Are you ready for what's possible?
Sometimes it's just a matter of not seeing the forest for the trees. We can become so immersed in our day-to-day activities that we forget to take the time to step back and assess where we are. When we're able to do that, we can see and appreciate and understand what's around us and make decisions about our path ahead. It can be helpful to have a guide or thought partner, a different point-of-view, or even just some additional help to move forward. Integridad Consulting offers support with:
• Creative Problem Solving and Program Development
• Implicit Bias Conversations
• Creating an Equitable & Just Organizational Culture
• Facilitation and Storytelling
• Design Thinking and Evaluative Thinking
• Workshops, Focus Groups, and Engagement
• Written Expressions
Central to any work is people. Genuinely engaging with others to find solutions or generate ideas isn't an innovative approach, but it can be challenging to do. Distractions that keep us from being engaged hinder our ability to listen and learn; we very often have to work at being focused and intentional. But when we are able to engage, we can imagine and be inspired by our possibilities. Melding approaches from both social psychology and business administration, Integridad Consulting will use reflective methods to:
• Understand an issue, as perceived by those involved;
• Know the history of the issue and the contributing factors;
• Recognize the ethnological aspects of an issue; and
• Guide the development of solutions with the organization.
Integridad Consulting was established by Ophelia Bitanga-Isreal (she, her, hers) who has over twenty years working in the nonprofit, public, and private sectors. Her work includes project development and management, capacity building, workshops, and public speaking. Of most interest to her is understanding how human thought, feelings, and behaviors are influenced by external factors, real or perceived.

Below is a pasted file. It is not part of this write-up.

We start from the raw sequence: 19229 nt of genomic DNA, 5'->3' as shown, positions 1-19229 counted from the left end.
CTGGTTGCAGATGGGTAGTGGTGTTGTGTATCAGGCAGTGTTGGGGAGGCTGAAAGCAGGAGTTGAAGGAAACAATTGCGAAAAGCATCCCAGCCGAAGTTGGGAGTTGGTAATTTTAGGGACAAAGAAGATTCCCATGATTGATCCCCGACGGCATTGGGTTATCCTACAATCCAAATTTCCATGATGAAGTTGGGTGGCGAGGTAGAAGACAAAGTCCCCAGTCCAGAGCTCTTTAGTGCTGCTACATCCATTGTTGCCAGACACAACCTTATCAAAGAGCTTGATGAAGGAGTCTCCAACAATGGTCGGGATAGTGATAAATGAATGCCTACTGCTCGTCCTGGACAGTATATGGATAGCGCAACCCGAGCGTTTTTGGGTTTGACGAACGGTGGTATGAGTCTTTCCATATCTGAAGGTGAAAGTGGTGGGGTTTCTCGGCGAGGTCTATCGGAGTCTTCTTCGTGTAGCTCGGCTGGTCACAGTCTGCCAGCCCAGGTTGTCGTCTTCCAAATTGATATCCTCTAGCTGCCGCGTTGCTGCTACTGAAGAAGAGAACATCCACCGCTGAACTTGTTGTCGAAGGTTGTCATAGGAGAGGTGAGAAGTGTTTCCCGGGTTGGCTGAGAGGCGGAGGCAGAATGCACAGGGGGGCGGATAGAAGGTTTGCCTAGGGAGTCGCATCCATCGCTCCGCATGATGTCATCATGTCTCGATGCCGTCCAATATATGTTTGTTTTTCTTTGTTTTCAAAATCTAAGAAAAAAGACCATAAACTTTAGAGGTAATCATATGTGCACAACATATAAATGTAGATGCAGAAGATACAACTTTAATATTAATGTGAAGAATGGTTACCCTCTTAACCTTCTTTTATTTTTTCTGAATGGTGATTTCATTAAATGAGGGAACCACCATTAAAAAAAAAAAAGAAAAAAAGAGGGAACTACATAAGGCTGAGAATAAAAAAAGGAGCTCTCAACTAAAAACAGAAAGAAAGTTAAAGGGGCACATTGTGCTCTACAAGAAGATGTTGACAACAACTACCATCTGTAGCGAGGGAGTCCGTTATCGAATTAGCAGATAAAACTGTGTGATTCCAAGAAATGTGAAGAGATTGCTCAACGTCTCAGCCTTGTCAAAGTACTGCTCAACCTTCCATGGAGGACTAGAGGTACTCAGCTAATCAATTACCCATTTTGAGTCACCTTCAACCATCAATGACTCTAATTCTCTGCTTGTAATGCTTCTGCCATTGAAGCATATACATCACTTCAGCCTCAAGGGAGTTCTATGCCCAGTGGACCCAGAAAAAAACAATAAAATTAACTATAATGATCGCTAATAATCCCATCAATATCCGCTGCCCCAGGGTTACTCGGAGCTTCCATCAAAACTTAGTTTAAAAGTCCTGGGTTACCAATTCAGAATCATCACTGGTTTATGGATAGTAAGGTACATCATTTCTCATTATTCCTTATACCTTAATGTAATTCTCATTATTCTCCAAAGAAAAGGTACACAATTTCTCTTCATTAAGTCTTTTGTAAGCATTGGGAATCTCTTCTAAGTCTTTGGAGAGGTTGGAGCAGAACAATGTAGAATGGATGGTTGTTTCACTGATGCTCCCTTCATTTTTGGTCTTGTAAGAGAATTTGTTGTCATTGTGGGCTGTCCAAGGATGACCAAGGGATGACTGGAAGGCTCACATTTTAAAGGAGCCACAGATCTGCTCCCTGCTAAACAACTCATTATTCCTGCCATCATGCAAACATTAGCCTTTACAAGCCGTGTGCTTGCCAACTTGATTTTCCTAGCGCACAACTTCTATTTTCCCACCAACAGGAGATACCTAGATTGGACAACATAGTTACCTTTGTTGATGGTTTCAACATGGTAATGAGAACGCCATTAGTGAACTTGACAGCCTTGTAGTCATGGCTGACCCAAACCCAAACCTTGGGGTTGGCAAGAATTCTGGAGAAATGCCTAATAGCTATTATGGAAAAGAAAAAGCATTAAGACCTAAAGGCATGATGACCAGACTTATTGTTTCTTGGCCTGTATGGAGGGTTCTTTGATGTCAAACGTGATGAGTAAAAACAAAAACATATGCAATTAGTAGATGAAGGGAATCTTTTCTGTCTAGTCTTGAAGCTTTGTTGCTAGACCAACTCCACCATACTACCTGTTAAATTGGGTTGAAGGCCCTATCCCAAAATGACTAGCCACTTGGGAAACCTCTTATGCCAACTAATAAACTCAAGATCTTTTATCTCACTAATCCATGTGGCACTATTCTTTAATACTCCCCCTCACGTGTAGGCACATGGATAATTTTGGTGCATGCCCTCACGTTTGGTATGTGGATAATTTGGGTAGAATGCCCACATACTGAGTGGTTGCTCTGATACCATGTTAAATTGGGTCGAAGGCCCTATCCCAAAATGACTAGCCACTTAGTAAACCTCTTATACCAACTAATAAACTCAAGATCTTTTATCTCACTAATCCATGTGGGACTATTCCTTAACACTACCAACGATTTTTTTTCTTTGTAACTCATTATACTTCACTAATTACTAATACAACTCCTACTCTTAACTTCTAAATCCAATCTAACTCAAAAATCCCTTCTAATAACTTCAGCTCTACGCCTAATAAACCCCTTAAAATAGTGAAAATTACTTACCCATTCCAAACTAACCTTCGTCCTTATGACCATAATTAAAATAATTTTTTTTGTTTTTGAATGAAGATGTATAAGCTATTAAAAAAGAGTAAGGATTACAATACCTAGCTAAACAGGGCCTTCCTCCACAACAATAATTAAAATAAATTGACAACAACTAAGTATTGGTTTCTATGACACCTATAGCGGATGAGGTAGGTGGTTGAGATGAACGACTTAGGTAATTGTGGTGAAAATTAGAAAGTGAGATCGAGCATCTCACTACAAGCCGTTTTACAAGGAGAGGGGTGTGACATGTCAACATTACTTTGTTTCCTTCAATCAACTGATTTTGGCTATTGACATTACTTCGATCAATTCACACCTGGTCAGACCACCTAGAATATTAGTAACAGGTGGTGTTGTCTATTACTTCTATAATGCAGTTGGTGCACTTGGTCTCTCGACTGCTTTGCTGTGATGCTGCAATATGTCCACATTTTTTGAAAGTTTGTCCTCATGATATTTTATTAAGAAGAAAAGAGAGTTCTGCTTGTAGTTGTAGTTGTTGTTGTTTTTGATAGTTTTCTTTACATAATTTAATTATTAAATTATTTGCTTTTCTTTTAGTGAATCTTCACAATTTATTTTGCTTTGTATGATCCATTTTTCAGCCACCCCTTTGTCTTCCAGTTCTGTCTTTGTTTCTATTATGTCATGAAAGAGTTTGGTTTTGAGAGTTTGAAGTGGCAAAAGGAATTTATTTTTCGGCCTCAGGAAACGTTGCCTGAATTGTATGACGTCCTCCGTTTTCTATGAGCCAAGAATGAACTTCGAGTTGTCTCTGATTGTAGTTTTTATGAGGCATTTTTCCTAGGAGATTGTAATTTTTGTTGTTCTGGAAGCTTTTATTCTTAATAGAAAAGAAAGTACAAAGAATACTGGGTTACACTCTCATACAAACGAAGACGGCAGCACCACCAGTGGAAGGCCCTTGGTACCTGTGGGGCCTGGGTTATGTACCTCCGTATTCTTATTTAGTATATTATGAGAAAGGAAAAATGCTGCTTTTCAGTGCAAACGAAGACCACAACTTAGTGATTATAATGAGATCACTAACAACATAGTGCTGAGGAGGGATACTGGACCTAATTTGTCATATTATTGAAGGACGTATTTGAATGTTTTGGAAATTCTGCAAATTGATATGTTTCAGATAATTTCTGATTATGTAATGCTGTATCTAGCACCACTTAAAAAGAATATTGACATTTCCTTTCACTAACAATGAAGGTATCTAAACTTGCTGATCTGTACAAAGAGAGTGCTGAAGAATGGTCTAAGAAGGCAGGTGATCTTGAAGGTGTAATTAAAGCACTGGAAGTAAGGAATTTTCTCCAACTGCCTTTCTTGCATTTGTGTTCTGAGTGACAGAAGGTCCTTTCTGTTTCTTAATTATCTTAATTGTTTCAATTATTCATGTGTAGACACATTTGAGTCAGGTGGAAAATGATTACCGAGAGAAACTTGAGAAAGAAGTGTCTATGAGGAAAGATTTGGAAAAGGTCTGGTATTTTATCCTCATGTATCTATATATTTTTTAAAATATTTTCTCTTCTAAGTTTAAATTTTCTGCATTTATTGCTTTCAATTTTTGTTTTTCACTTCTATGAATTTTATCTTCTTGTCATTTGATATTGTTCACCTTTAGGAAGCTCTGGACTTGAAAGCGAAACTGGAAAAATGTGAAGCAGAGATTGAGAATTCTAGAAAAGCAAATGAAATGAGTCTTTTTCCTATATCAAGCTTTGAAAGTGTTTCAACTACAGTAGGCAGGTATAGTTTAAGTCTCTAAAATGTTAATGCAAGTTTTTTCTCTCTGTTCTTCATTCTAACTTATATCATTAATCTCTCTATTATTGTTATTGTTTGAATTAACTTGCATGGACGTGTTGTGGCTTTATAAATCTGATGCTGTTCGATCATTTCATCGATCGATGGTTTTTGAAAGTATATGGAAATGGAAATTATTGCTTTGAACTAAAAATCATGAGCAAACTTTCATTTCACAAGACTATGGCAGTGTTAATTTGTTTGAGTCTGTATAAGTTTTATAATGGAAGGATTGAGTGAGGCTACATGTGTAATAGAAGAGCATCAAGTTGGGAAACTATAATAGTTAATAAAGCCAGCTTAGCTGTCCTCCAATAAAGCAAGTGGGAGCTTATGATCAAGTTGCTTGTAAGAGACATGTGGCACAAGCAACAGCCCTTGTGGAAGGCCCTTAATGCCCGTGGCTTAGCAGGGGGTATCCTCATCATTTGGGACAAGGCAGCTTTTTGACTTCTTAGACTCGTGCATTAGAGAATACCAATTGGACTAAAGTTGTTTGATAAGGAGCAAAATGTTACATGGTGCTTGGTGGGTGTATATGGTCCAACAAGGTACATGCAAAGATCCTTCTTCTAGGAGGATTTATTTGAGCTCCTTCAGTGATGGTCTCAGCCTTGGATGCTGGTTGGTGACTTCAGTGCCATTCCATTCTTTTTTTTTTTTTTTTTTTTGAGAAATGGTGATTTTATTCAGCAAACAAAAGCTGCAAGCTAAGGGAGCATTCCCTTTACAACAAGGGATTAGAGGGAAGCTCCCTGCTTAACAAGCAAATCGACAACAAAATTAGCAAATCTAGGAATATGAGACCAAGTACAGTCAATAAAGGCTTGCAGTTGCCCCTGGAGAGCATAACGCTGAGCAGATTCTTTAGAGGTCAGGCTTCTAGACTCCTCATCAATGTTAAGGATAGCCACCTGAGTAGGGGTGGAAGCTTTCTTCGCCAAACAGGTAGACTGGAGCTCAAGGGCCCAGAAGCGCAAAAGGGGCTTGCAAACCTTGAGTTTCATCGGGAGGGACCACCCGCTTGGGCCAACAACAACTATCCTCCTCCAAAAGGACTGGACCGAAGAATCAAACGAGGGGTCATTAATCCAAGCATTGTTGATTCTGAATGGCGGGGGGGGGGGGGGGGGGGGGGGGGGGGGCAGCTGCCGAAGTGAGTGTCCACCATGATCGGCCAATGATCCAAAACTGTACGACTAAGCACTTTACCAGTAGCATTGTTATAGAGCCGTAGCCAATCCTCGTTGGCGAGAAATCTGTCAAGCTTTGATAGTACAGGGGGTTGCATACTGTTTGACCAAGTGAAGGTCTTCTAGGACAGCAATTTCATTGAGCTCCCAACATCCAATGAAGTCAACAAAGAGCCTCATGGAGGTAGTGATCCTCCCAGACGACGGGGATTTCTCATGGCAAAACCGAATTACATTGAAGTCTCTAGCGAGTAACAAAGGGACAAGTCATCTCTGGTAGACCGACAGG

Ophelia has been exploring her own experience and ideas about equity, diversity and inclusion and the personal dissonance that can occur.
At an industry conference, Ophelia co-facilitated sessions on identity, power, and privilege, and on addressing the power imbalances that can exist in philanthropic relationships.
As a first generation American, she is currently conducting research on the effects of being raised during an era of assimilation and how that may have skewed the experiences of Asian Americans.
Ophelia has a Bachelor of Science in Social Psychology and a MBA.
Integridad Consulting works with organizations and people that most align with our beliefs in equity, justice, honesty, humility, and community. We are actively pursing certification as a B Corporation, a "community of organizations that work toward reducing inequality, lower levels of poverty, a healthier environment, stronger communities, and the creation of more high quality jobs with dignity and purpose. B Corps form a community of leaders and drive a global movement of people using business as a force for good."
Ophelia chose the name of her consultancy to reflect her values and to pay homage to her immigrant parents. In the Tagalog language, Integridad means integrity.
Most of us know what racism looks like, what hate looks like, but we become less sure about the in-between because it challenges who we are, our belief systems, and our core values. It often makes us have to consider if we’ve been complicit in the oppression of others. This is the dissonance that can occur within ourselves when we start to work on equity, and it can be uncomfortable enough to make us stop. But we must find a way to continue.
I’ve been listening to a five-part series podcast produced by Serial of the New York Times entitled, “Nice White Parents.” It’s described as being about, “…building a better school system, and what gets in the way,” but I’m interested in it because it showcases the different perspectives and intentions of parents, both white and non-white. It is not a story with clear lines; it addresses the in-between -- the dissonance -- and it stretches my thinking. It also makes me consider a question that was asked by a host of a webinar I attended by Philanthropy Northwest. The host stated that Justice asks the question, “Whose safety and well-being has to be sacrificed for the comfort of others?”
I hope you’ll join me in responding.